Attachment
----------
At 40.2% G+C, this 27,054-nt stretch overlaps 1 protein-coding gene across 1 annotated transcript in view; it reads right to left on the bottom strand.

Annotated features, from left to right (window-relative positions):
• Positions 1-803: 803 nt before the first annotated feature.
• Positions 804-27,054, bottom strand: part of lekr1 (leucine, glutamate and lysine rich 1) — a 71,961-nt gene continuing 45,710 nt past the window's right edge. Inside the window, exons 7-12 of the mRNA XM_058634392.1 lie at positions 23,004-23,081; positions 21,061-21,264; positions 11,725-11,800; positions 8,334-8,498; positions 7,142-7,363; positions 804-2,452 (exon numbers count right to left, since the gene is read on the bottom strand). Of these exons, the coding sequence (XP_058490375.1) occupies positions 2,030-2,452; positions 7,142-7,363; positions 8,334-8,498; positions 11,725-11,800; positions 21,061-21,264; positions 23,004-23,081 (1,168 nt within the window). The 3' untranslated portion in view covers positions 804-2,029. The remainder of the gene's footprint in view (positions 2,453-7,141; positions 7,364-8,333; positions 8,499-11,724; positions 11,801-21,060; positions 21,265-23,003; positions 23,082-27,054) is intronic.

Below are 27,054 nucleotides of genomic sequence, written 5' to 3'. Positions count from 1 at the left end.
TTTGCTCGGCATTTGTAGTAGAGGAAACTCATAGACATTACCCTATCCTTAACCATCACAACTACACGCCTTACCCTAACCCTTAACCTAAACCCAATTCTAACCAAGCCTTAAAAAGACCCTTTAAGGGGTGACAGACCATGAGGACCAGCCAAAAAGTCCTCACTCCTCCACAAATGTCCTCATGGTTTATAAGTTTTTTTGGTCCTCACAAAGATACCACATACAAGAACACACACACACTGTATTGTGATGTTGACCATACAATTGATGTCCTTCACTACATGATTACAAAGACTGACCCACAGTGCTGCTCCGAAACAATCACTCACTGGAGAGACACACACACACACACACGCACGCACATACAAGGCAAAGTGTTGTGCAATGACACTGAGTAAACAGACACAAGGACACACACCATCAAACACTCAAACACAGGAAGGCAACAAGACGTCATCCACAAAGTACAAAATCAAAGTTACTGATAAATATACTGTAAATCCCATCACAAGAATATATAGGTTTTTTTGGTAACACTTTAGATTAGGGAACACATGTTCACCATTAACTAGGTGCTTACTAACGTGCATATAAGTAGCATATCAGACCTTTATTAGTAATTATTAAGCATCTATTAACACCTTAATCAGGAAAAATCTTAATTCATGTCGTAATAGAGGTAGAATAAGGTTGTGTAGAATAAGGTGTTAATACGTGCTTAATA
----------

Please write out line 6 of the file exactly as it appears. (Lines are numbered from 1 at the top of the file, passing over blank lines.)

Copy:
TTTGCTCGGCATTTGTAGTAGAGGAAACTCATAGACATTACCCTATCCTTAACCATCACAACTACACGCCTTACCCTAACCCTTAACCTAAACCCAATTCTAACCAAGCCTTAAAAAGACCCTTTAAGGGGTGACAGACCATGAGGACCAGCCAAAAAGTCCTCACTCCTCCACAAATGTCCTCATGGTTTATAAGTTTTTTTGGTCCTCACAAAGATACCACATACAAGAACACACACACACTGTATTGTGATGTTGACCATACAATTGATGTCCTTCACTACATGATTACAAAGACTGACCCACAGTGCTGCTCCGAAACAATCACTCACTGGAGAGACACACACACACACACACGCACGCACATACAAGGCAAAGTGTTGTGCAATGACACTGAGTAAACAGACACAAGGACACACACCATCAAACACTCAAACACAGGAAGGCAACAAGACGTCATCCACAAAGTACAAAATCAAAGTTACTGATAAATATACTGTAAATCCCATCACAAGAATATATAGGTTTTTTTGGTAACACTTTAGATTAGGGAACACATGTTCACCATTAACTAGGTGCTTACTAACGTGCATATAAGTAGCATATCAGACCTTTATTAGTAATTATTAAGCATCTATTAACACCTTAATCAGGAAAAATCTTAATTCATGTCGTAATAGAGGTAGAATAAGGTTGTGTAGAATAAGGTGTTAATACGTGCTTAATA